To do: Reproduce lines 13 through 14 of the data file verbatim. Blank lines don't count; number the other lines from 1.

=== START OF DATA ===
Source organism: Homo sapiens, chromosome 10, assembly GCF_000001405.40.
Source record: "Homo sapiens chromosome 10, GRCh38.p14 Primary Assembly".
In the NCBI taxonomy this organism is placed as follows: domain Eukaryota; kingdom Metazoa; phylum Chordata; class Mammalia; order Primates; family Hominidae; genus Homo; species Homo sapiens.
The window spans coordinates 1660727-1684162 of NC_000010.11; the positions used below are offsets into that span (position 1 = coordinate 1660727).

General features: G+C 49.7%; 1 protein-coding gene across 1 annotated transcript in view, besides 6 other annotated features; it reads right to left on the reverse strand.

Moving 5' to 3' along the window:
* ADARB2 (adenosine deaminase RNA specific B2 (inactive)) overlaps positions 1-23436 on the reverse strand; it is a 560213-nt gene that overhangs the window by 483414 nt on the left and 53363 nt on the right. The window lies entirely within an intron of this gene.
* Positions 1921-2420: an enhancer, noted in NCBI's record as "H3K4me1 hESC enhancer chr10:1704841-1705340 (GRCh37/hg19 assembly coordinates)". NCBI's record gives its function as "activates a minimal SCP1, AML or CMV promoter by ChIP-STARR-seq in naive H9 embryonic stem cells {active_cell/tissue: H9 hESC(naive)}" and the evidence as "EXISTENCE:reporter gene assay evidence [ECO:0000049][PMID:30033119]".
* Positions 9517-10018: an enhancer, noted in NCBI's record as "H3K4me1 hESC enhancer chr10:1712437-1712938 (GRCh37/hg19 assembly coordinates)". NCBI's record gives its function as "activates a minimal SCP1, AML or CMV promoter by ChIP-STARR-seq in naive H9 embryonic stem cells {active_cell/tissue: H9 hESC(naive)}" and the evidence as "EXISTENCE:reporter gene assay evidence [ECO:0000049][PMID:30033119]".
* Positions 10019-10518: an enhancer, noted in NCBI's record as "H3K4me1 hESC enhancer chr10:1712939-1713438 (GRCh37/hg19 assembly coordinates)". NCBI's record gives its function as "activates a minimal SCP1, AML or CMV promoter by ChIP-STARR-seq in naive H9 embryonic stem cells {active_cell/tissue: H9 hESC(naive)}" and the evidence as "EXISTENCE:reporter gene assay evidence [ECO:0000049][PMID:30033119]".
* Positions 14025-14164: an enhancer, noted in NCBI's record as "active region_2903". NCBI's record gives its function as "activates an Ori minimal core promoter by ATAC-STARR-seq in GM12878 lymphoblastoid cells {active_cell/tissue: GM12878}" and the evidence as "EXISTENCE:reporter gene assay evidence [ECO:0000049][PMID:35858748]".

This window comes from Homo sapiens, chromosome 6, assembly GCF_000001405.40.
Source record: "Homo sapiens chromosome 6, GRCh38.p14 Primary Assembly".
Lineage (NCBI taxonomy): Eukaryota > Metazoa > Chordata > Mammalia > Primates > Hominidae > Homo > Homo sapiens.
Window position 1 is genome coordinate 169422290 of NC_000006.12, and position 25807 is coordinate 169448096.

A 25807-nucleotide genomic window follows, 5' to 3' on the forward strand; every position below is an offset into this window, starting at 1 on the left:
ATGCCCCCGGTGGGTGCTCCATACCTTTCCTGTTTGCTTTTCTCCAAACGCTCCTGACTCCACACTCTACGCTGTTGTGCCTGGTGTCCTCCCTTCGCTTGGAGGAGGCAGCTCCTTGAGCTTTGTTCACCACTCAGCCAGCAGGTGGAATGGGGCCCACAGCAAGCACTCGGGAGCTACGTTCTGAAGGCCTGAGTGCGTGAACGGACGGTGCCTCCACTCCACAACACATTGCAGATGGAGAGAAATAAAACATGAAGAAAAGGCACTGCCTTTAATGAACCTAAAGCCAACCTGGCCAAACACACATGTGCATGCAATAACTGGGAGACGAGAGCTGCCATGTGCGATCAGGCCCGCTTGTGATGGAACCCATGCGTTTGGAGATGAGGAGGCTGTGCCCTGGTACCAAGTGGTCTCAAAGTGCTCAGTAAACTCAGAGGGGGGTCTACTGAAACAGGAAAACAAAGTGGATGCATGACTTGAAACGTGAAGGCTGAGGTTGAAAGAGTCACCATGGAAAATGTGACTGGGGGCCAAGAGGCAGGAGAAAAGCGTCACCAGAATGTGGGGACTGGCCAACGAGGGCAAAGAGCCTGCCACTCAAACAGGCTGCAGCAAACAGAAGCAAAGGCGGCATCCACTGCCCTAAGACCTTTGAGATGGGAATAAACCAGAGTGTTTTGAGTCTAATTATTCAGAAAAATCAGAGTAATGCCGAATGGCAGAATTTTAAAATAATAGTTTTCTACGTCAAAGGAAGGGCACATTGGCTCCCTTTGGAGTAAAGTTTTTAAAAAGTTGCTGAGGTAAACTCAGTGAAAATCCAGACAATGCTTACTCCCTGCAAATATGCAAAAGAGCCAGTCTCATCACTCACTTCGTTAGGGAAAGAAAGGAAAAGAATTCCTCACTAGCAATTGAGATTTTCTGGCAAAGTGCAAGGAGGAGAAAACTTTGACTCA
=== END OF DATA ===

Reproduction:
Source record: "Homo sapiens chromosome 6, GRCh38.p14 Primary Assembly".
Lineage (NCBI taxonomy): Eukaryota > Metazoa > Chordata > Mammalia > Primates > Hominidae > Homo > Homo sapiens.